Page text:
12.  Effect of host genetics on incidence of HIV neuroretinal disorder in patients with AIDS 
Approximately 10 to 15% of patients with AIDS but without ocular opportunistic infections will have a presumed neuroretinal disorder (HIV-NRD), manifested by reduced contrast sensitivity and abnormal visual fields. The loss of contrast sensitivity often is sufficient to impair reading speed. To evaluate the effect of host genetics on HIV-NRD, we explored validated AIDS restriction gene variants CCR5Δ32, CCR2-64I, CCR5 P1, SDF-3`A, IL-10-5`A, RANTES -403A, RANTES -28G, RANTES-In1.1C, CX3CR1-249I, CX3CR1-280M, IFNG-179T, MDR1-3435T, and MCP-1364G, each of which has been implicated previously to influence HIV-1 infection, AIDS progression, therapy response, and antiviral drug metabolism, and an IL-10 receptor gene, IL-10R1, in the Longitudinal Study of the Ocular Complications of AIDS (LSOCA) cohort. In European Americans (cases=55, controls=290), IL-10-5`A variant and its promoter haplotype (HR=2.09, CI: 1.19–3.67, P = 0.01); in African Americans (cases=54, controls=180) RANTES-In1.1C and the associated haplotype (HR=2.72, CI: 1.48–5.00, P = 0.001), showed increased HIV-NRD susceptibility. While sample sizes are small and P values do not pass a strict Bonferroni correction, our results suggest that, in European Americans, an IL-10-related pathway, and, in African Americans, chemokine receptor ligand polymorphisms in RANTES are risk factors for HIV- NRD development. Clearly, further studies are warrented.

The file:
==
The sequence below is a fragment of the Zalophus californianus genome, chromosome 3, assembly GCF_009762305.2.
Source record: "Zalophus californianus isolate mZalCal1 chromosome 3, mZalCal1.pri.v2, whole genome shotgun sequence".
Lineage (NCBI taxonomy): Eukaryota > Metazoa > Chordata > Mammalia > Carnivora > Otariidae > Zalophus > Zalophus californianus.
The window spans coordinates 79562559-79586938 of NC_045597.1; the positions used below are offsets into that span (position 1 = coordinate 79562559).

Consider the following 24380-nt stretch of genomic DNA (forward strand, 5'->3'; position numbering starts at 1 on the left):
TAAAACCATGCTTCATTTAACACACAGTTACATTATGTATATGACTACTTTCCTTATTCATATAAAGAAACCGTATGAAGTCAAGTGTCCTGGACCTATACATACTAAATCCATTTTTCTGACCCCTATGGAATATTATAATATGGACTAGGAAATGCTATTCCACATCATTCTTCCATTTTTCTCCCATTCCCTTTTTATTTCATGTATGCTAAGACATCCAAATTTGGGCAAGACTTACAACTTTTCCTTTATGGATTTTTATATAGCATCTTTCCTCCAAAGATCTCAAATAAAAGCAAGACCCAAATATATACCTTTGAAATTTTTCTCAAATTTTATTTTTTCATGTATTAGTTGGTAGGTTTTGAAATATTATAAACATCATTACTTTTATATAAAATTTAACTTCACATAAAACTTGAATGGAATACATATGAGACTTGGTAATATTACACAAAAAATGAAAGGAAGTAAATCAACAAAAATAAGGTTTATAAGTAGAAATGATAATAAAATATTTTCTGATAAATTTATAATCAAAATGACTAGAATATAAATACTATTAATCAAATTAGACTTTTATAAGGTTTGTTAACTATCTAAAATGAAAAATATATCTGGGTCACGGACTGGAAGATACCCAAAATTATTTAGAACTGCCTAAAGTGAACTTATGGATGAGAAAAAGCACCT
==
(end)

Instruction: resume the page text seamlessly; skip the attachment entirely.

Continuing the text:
doi:10.1097/QAI.0b013e3181deaf4d
PMCID: PMC2908809  PMID: 20531015
AIDS; HIV-1; host genetics; HIV-neuroretinal disorder
13.  Innate partnership of HLA-B and KIR3DL1 subtypes against HIV-1 
Nature genetics  2007;39(6):733-740.